After getting off the horse and walking around the bridge to inspect it, he found nothing wrong. So he climbed back into the wagon and sharply commanded the horse to move forward. The horse went forward, but instead of staying straight, he pulled so hard towards the right that the rear wheels of the wagon went over the log guard along the dge of the planks.
The farmer jumped out and the horse stood still, holding the front wheels catching on the log guard, so the wagon did not go over. In this position the sacks of rye slid off right into the water below.
When a neighbor came along shortly after Hastings, he saw those heavy sacks sink right to the bottom. The two went down into the water to pull them out..
He returned home, spread out the grain on two large tarpaulins to dry. The entire morning had been waste. But more than that it was such a mysterious event. The horse had never done anything like that. The gentle old horse behaved perfectly well all the way home. Grazing out in the field he looked absolutely calm and tranquil. Why did he do such a stupid thing.
Hastings prayed extra long at the noon meal that day. He thanked God for His protection in that accident which could have taken his life. He also thanked the Lord for not losing the horse or the wagon. But even after the prayer had been offered, the family still could not figure out why it happened.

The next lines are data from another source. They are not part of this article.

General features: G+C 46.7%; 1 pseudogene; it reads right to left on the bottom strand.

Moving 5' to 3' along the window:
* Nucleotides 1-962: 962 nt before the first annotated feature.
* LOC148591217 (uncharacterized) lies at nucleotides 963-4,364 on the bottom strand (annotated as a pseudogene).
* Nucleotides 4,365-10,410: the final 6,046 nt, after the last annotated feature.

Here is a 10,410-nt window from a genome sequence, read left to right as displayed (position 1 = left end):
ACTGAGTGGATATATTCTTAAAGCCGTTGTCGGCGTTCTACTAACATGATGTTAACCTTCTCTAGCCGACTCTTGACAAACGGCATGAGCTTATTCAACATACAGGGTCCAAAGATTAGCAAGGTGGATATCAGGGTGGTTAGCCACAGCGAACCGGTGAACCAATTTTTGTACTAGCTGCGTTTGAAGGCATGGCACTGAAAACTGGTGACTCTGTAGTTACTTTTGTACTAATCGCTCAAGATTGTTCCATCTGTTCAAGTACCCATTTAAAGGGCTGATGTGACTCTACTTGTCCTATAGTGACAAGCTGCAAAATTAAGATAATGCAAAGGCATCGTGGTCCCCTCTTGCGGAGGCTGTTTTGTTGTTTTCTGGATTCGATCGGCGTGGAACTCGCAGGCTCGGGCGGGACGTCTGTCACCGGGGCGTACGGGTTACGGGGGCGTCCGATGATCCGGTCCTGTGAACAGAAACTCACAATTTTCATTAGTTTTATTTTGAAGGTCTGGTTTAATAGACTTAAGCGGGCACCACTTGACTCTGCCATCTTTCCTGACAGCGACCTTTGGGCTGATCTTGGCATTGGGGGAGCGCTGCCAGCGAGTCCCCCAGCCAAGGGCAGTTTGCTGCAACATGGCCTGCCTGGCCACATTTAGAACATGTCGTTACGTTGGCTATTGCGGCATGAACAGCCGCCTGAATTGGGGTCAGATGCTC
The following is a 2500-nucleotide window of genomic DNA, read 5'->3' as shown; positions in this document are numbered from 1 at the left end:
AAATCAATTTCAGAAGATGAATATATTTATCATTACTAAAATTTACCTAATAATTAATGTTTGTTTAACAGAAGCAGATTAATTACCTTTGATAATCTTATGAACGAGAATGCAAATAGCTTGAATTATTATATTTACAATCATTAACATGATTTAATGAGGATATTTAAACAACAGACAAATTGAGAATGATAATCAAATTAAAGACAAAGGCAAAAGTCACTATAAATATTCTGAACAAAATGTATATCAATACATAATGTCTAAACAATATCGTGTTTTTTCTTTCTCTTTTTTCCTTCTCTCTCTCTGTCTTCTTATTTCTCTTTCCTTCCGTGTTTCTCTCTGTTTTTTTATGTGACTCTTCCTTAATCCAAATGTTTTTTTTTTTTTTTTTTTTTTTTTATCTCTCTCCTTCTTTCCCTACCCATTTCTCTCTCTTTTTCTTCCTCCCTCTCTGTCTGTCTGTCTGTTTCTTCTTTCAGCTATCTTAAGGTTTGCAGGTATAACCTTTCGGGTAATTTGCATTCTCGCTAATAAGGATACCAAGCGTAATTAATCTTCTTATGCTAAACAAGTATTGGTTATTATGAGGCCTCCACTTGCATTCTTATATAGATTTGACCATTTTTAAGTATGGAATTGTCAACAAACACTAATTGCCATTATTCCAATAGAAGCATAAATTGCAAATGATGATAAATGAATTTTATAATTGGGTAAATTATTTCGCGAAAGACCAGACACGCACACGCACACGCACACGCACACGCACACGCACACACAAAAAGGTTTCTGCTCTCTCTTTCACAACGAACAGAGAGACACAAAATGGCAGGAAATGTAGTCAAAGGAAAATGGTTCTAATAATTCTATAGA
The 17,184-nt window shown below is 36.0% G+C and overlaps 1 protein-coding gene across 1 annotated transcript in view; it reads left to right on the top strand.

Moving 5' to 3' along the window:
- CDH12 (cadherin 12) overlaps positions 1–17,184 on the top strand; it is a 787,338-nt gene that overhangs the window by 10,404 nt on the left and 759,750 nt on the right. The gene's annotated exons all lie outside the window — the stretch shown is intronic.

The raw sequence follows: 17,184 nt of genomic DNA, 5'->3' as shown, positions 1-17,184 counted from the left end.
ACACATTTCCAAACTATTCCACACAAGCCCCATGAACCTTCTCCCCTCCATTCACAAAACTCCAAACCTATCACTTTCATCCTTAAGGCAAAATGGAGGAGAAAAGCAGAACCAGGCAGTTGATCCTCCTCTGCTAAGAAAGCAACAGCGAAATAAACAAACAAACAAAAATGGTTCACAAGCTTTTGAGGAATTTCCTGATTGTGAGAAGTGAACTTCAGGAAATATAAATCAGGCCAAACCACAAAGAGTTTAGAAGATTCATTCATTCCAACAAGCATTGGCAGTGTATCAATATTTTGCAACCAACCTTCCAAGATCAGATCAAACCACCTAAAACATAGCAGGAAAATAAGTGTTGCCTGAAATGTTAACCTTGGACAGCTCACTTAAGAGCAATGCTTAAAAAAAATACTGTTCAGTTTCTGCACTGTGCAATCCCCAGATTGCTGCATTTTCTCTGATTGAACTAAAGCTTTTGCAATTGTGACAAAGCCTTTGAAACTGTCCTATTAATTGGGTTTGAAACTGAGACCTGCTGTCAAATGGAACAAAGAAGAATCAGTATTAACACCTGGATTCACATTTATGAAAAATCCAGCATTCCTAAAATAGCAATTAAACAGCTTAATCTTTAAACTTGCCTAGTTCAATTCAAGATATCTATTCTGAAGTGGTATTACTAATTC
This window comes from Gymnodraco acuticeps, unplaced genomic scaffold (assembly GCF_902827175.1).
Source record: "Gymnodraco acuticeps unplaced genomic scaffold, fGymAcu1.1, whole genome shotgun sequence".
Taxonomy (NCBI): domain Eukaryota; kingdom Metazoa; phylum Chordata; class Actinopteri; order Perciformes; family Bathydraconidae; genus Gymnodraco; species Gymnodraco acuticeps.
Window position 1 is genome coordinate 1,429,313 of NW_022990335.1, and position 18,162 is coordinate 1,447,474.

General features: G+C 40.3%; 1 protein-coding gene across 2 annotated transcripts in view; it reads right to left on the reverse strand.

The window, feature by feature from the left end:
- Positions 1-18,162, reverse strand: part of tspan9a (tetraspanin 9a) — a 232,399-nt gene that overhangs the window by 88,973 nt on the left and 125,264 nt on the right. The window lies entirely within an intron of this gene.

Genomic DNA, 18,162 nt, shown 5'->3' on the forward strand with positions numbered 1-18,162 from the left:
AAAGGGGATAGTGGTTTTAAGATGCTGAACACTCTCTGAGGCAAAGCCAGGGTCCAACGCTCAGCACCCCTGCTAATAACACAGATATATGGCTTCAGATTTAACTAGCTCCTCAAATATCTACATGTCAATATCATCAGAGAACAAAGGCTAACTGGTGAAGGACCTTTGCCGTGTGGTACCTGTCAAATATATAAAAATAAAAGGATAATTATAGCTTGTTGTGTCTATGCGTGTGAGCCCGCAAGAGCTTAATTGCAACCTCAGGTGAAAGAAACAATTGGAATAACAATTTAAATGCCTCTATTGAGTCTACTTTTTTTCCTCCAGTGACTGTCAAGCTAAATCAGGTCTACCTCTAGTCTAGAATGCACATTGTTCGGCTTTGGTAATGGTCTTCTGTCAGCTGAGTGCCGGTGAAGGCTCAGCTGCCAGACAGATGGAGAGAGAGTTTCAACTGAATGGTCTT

“I prayed this morning, as I always do,” Hastings told his family and the two hired hands. “And I remember being impressed to especially ask for His protection as we worked. Now I guess I see why. But I still don’t understand why the horse would prove to be the source of a problem.”
“Well,” one of the workers said, “maybe that wasn’t the protection you were supposed to be praying for.”
“What do you mean?” Hastings asked.
“Well,” the young man said, maybe the horse did that because you weren’t suppose to go into town today.”
No one commented on that as they made their way back to work.
“We finished smoothing all the ax and hoe handles.” Using pieces of glass to place the finishing touches on the handles made them very smooth, preventing some uncalled-for blisters and sores.